Close on the heels of the decision of the Bombay High Court in Reliance Utilities & Power, which possibly has significant implications on the interpretation of section 14A of the Income Tax Act, the Bombay ITAT has, in a recent decision, taken a further step with the potential of limiting the inequity resulting from the current interpretation of the provision.
The current position with regard to section 14A is that the amount of expenditure of a company earning interest-free income is determined according to a predetermined formula provided in Rule 8D of the Income Tax Rules, having no connection with the actual investment which is expended in earning this income. Further, after the decision of the Special Bench of the Bombay Income Tax Appellate Tribunal (ITAT) in Daga Capital [26 SOT 603], this formula is to be used for computations of expenditures incurred even prior to the introduction of the amended section. The only solace for assessees in this scenario is the requirement that this mode of computation is to be used only when the Assessing Officer ‘is not satisfied’ with the assessee’s claim as to the amount of expenditure relatable to exempt income. It was in connection with the interpretation of this phrase that the decision in Reliance Utilities & Power was discussed earlier. The decision of the ITAT in ACIT v. Indexport Ltd. provides another mode of reading down section 14A.
At issue before the Tribunal in Indexport was a the decision of the Commissioner of Income Tax (Appeals) allowing the assessee’s claim and reducing the quantum of disallowed expenditure from 10% to 5%. It was this reduction that was being challenged by the Department. The decision of the CIT(A) predated Daga Capital, and the Department contended that, following that decision, the amount of expenditure to be disallowed had to be recalculated, and should be sent back to the AO for this purpose. The primary concern of the assessee here was the enhancement in the amount of disallowance (over the amount of 10% as originally calculated by the AO) on the application of the Rule 8D formula. It was in this context that the ITAT decided that while Daga Capital necessitated sending back the matter to the AO for re-computation, the resulting disallowance could not exceed 10%.The reason for this cap imposed by the ITAT was that the assessee cannot be put in a position worse than that he was originally in. This equitable rationale was further supported by the technical ground that the prayer sought by the Department was only that the CIT(A) had erred in reducing the disallowance from 10% to 5%. It was beyond the bounds of judicial propriety to allow a re-computation that would go beyond the prayer sought by the appealing party.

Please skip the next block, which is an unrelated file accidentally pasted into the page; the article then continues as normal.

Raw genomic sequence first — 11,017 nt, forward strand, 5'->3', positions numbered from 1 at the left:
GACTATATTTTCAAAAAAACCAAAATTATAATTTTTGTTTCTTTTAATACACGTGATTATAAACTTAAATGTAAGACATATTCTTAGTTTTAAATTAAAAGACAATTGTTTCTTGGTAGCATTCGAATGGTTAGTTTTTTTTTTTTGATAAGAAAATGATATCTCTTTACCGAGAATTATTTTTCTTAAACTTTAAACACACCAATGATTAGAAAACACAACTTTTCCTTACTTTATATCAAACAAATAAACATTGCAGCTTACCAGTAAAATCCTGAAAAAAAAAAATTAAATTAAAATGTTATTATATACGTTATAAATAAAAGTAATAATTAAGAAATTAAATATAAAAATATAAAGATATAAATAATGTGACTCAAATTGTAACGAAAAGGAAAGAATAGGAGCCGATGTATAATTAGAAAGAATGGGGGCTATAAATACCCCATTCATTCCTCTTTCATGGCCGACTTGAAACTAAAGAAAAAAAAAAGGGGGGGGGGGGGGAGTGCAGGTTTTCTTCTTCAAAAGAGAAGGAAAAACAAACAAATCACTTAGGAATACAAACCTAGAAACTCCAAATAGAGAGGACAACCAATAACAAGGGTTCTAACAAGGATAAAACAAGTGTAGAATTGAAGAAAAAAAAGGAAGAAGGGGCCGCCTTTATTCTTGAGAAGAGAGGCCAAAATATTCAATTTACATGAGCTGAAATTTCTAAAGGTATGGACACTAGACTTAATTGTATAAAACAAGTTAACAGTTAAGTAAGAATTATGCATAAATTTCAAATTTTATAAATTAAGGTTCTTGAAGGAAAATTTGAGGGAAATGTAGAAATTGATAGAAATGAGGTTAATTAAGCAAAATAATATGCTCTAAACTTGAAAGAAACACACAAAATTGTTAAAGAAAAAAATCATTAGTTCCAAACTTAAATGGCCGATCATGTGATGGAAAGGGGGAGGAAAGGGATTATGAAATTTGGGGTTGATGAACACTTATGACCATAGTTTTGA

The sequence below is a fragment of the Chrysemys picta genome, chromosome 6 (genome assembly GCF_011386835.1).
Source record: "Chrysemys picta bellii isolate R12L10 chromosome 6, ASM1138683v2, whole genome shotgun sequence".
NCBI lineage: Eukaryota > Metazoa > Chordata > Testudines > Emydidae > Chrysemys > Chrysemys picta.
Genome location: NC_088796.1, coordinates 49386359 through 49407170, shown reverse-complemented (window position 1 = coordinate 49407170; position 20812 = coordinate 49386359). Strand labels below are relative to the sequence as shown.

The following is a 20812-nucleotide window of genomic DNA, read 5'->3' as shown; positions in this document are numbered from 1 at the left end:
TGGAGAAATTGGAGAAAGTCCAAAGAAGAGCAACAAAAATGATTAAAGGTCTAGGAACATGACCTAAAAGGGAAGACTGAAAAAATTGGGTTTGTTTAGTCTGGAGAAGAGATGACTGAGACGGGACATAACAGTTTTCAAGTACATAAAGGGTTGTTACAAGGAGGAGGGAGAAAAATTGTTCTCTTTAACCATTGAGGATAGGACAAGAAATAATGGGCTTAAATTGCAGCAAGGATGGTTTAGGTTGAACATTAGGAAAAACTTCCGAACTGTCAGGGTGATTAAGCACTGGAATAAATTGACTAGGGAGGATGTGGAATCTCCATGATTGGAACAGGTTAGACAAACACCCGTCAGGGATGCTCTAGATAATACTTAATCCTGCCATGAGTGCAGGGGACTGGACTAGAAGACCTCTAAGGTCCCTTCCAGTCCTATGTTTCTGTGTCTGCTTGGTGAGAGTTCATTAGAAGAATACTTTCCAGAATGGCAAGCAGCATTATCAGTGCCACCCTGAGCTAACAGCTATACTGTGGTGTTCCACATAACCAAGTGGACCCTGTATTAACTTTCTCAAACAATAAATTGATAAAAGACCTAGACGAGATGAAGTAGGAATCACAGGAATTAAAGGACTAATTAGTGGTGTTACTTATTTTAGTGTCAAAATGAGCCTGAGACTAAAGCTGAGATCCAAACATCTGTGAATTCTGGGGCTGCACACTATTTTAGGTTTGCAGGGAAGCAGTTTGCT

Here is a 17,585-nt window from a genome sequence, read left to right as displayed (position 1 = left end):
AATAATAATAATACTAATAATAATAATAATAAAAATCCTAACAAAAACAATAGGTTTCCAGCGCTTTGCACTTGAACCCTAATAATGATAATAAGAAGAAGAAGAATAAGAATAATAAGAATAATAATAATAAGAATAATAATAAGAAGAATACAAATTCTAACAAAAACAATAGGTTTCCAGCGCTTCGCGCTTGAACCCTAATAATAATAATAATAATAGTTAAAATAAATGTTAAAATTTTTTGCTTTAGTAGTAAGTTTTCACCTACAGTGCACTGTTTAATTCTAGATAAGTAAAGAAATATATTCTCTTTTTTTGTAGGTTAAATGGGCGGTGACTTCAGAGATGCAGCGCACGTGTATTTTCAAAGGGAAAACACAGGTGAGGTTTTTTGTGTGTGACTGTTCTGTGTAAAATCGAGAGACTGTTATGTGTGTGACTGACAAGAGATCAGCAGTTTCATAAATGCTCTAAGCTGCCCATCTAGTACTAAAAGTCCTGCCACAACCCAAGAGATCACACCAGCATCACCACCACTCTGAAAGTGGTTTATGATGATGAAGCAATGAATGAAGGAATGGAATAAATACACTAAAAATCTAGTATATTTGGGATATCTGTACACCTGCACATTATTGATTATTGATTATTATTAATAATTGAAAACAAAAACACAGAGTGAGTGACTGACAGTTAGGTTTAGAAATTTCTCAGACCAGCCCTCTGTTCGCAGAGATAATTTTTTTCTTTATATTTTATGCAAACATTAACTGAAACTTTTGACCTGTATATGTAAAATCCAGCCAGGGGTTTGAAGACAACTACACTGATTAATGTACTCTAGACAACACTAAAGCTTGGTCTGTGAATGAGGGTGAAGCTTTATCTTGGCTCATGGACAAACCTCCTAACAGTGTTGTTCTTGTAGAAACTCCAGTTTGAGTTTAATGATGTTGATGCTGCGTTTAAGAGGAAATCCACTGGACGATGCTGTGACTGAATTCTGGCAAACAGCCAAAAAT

However, an examination of the provision and the facts here suggest that even apart from these grounds, there is another significant rationale for the 10% cap, and should ideally have been discussed by the ITAT. It is significant that the decision in Daga Capital does not require the use of the formula in all cases, but only when the AO is dissatisfied with the assessee’s claim. Here, it was the AO who had arrived at the disallowance of 10%, and not the assessee. Thus, to borrow the term from the provision, he could not but be ‘satisfied’ with this figure of 10%. In this situation, allowing the re-opening of the computation and disallowing an amount greater than 10%, which the AO was originally ‘satisfied’ with, would do violence to the section, in addition to being highly iniquitous. This rationale would not only have achieved the same result as the ITAT finally did, but explicitly added a much-needed respite to assessees in the face of the present interpretation of section 14A. However, the omission to examine the possibility of this interpretation consigns this decision to the fast expanding league of opinions which are gradually eroding the effects of Daga Capital.